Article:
One of the great challenges of the project was adopting a style that would catch and retain readers’ interest, he said.
“They don’t have basic knowledge about these ‘very Chinese’ things,” he said. “They’ve never heard about them or seen them. So how to explain them simply and clearly in English was a tough task for me. I addressed that hurdle by using English vernacular to tell the stories and by connecting them with things that foreigners are familiar with.”
For instance, take “I Ching,” an ancient philosophical text that provided a classification of the universe, a guide to ethical life and a manual for rulers. Zhang explained it in terms of the binary system of German mathematician and philosopher Leibnitz, a system that enabled the development of computers.
“His binary numbers system, which is still being used today, was inspired by I Ching,” Zhang said. “The binary code of I Ching, represented as yin and yang, showed up in his binary sequencing as ones and zeros.”
Zhang then made a connection between I Ching’s 64 hexagrams with the 64 genetic codes in DNA.
Or when discussing the famous ancient painting “Along the River During the Qingming Festival,” he drew parallels with Leonardo da Vinci’s “Mona Lisa.” And when he wanted to explain the idiom fu shui nan shou, or “spilt water lost,” he used the Western proverb “don’t cry over spilled milk.”
“It was a way to help foreigners feel closer to I Ching and better understand it,” Zhang said. “I Ching is a great work that deeply influenced Chinese philosophy and thoughts, people’s life, their interpretation of things, their world view and their mindset. It’s a very complicated concept that would be hard for foreigners to understand if there’s no link with their own lives.”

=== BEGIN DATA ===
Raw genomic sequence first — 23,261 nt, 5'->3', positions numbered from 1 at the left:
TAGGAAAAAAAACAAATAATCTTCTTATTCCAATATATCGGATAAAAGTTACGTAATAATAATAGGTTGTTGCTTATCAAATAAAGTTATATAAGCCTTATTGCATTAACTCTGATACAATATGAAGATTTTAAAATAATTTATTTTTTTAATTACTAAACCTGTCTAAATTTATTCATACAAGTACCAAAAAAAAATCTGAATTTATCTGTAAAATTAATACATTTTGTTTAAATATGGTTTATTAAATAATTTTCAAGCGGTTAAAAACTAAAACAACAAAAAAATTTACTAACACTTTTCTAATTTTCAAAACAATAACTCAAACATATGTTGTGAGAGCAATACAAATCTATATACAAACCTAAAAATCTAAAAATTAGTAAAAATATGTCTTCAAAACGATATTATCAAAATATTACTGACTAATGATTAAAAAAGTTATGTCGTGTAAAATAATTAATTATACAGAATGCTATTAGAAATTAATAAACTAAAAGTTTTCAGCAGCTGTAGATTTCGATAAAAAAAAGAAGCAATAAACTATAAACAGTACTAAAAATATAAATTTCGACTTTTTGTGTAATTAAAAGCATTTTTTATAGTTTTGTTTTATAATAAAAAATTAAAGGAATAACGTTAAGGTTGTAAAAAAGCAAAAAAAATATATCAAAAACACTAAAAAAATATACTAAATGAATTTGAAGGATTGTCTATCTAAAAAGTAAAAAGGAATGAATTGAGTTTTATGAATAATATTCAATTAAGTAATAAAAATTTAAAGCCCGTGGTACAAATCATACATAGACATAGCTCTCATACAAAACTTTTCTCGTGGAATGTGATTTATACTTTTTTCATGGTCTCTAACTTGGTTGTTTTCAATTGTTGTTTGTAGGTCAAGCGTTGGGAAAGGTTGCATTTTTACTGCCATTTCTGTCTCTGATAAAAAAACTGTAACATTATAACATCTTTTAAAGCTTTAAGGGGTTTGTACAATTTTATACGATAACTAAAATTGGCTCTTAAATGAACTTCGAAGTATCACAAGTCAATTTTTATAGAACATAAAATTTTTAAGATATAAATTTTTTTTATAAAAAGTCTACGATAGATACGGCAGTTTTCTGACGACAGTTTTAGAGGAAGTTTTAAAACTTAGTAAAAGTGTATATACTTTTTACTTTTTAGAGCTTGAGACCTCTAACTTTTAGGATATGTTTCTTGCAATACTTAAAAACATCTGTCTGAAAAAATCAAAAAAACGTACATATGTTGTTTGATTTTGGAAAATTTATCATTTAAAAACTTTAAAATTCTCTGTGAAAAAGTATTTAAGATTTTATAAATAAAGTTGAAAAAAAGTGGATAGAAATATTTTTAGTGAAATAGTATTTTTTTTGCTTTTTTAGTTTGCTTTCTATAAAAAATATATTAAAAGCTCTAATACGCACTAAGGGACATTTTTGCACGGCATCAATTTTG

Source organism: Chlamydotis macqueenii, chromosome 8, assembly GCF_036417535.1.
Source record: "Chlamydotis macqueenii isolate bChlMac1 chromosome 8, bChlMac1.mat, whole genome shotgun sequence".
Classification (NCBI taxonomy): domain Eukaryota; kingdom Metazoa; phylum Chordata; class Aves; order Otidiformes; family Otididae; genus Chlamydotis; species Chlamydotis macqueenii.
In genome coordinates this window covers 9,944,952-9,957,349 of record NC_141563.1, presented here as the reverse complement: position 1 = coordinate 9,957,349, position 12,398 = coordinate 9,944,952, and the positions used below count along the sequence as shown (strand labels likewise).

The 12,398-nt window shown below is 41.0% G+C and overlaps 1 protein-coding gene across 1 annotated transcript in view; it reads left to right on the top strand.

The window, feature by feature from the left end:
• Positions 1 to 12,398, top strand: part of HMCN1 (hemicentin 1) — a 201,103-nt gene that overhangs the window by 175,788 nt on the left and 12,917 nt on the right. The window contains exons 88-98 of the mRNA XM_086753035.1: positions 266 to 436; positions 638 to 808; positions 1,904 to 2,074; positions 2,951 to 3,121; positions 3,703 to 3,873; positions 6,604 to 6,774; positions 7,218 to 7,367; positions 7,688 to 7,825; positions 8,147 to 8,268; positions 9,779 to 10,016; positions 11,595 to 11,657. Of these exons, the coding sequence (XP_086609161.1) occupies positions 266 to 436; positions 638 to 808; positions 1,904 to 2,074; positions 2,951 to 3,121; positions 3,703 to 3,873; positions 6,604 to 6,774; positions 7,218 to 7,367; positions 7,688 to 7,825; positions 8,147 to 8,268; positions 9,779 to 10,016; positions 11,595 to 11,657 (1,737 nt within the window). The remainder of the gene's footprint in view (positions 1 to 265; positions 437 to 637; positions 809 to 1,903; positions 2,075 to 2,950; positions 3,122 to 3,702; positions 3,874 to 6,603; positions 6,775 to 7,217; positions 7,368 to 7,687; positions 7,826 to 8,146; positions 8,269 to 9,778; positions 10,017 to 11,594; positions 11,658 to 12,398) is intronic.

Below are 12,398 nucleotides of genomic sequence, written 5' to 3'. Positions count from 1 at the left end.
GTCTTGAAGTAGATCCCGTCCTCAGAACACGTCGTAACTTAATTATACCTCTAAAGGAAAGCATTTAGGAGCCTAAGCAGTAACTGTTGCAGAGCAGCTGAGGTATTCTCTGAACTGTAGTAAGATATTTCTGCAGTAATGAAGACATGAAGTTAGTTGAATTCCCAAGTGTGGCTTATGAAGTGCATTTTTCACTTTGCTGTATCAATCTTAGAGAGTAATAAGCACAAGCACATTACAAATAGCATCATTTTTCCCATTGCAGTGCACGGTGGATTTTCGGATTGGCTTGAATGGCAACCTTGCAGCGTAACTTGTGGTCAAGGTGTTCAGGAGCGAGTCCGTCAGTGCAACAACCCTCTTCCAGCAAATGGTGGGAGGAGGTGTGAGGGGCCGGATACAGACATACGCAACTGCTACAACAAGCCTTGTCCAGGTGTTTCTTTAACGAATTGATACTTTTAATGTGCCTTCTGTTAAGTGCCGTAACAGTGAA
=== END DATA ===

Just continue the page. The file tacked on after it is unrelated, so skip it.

According to Zhang, there are many ways to meet the demand of foreigners on learning Chinese culture — exhibitions, performances and academic exchanges. But publication remains an important format.
“Publications targeting different groups of people need to define their audience and find common language,” he said. “When writing to general readers, language must never be too academic or professional.”
He said great efforts are being made to take Chinese culture overseas. It’s a matter of determining which group to focus on. The general public? Scholars? Students?
“We need to understand the background of target readers,” Zhang said. “It’s all too easy to assume that readers already know something when they don’t.”
Zhang said he has just completed another book on Chinese “living culture,” which includes tai chi, dragon and lion dancing and Chinese chess.
Zhu Yajun, editor of the book series and deputy editor-in-chief of the publishing house, said the company first met Zhang when it was considering doing a dictionary about Internet memes in 2013. It found that Shanghai Daily was running a series on Chinese buzzwords and came to learn that the paper’s editor-in-chief was writing a book about Chinese culture.
“Previously, we mostly translated foreign books into Chinese,” Zhu said. “But now we are translating more Chinese books into foreign languages. It has become part of our future strategy.
Shi Lingkong, editor-in-chief of the publishing house, said many individuals and organizations are trying to bring Chinese culture abroad, but few do it well.
“Zhang Ciyun’s book series covers almost all aspects of Chinese civilization and is written in accessible English,” Shi said. “We believe that is a successful formula for advancing the spread of Chinese culture.”